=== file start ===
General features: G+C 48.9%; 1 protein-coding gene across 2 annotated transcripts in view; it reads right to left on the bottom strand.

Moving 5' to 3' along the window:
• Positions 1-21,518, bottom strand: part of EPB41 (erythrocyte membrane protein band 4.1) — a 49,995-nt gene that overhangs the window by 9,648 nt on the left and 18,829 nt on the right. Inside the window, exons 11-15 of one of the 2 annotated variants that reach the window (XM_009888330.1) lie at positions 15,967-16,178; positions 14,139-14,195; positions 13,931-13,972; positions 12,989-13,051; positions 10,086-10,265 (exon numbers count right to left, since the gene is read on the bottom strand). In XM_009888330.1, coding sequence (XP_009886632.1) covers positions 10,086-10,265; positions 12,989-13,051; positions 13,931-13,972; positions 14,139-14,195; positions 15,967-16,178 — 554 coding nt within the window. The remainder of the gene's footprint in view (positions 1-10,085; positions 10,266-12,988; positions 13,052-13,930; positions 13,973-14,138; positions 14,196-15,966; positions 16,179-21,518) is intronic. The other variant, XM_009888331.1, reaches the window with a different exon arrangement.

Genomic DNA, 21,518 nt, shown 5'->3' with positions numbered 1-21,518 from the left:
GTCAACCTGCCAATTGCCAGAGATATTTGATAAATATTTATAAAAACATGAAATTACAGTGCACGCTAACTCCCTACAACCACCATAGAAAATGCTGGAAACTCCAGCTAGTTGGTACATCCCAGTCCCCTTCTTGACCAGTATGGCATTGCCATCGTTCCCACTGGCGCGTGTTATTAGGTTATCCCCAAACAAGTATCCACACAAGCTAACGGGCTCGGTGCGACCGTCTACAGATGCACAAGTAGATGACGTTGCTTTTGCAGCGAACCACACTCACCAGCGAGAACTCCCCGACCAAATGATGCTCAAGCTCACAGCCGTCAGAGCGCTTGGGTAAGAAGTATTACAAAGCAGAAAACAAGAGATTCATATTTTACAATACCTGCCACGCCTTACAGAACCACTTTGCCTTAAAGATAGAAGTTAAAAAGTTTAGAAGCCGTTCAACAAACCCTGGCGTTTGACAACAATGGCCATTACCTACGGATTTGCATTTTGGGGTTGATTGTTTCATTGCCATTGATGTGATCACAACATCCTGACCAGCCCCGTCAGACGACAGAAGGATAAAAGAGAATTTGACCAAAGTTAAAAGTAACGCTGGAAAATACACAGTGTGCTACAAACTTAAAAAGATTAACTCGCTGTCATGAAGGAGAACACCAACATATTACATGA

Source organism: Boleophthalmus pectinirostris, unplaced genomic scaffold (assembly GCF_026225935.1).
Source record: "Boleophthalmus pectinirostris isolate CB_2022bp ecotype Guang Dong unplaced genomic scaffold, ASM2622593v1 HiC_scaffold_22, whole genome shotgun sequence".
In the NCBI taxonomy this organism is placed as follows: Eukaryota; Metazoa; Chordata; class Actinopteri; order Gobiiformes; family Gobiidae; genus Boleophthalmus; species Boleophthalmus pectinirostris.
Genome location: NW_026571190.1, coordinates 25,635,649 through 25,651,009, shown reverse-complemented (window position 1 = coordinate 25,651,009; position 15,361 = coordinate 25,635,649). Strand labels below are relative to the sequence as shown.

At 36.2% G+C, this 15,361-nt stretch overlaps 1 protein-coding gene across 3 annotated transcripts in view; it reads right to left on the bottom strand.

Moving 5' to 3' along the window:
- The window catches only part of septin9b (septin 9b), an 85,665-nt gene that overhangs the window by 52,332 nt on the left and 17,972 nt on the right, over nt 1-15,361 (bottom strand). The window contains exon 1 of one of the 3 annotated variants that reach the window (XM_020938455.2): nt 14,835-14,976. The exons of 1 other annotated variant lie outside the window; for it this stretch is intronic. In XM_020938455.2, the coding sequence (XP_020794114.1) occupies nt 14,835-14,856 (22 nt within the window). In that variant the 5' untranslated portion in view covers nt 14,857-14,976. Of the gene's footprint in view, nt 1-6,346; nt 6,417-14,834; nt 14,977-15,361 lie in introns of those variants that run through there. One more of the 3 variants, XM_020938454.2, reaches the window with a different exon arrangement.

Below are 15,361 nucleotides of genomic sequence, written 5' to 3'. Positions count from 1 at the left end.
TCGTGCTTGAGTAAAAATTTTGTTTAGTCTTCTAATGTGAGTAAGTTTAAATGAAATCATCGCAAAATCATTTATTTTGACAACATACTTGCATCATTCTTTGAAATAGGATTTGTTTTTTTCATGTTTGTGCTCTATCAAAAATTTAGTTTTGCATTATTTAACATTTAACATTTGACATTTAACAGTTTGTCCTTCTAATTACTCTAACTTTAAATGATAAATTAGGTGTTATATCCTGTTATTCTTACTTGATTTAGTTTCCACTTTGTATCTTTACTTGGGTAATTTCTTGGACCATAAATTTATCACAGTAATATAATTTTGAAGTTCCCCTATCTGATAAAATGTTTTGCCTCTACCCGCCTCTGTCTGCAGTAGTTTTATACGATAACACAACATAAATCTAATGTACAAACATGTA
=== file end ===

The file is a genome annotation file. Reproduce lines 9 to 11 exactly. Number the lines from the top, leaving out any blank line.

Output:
Genome location: NW_026571190.1, coordinates 25,635,649 through 25,651,009, shown reverse-complemented (window position 1 = coordinate 25,651,009; position 15,361 = coordinate 25,635,649). Strand labels below are relative to the sequence as shown.

At 36.2% G+C, this 15,361-nt stretch overlaps 1 protein-coding gene across 3 annotated transcripts in view; it reads right to left on the bottom strand.

Moving 5' to 3' along the window: